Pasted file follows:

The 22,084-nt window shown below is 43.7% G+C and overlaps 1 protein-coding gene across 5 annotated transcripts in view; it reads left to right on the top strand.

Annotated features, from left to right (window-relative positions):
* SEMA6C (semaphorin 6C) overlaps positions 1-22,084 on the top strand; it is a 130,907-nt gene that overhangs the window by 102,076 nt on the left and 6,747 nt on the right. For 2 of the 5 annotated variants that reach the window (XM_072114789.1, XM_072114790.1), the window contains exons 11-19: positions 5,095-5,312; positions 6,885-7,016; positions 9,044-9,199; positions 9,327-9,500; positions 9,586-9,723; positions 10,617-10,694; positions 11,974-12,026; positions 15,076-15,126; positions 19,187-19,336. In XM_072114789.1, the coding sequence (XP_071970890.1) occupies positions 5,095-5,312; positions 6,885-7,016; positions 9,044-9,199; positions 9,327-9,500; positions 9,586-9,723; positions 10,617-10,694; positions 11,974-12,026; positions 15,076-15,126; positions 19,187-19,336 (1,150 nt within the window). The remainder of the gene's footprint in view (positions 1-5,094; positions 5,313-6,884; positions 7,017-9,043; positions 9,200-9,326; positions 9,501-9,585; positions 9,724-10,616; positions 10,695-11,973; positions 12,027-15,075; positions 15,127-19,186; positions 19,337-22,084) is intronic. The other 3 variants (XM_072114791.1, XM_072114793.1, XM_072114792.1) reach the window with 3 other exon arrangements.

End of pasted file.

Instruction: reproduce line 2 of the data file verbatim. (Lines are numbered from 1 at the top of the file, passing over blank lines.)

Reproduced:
Annotated features, from left to right (window-relative positions):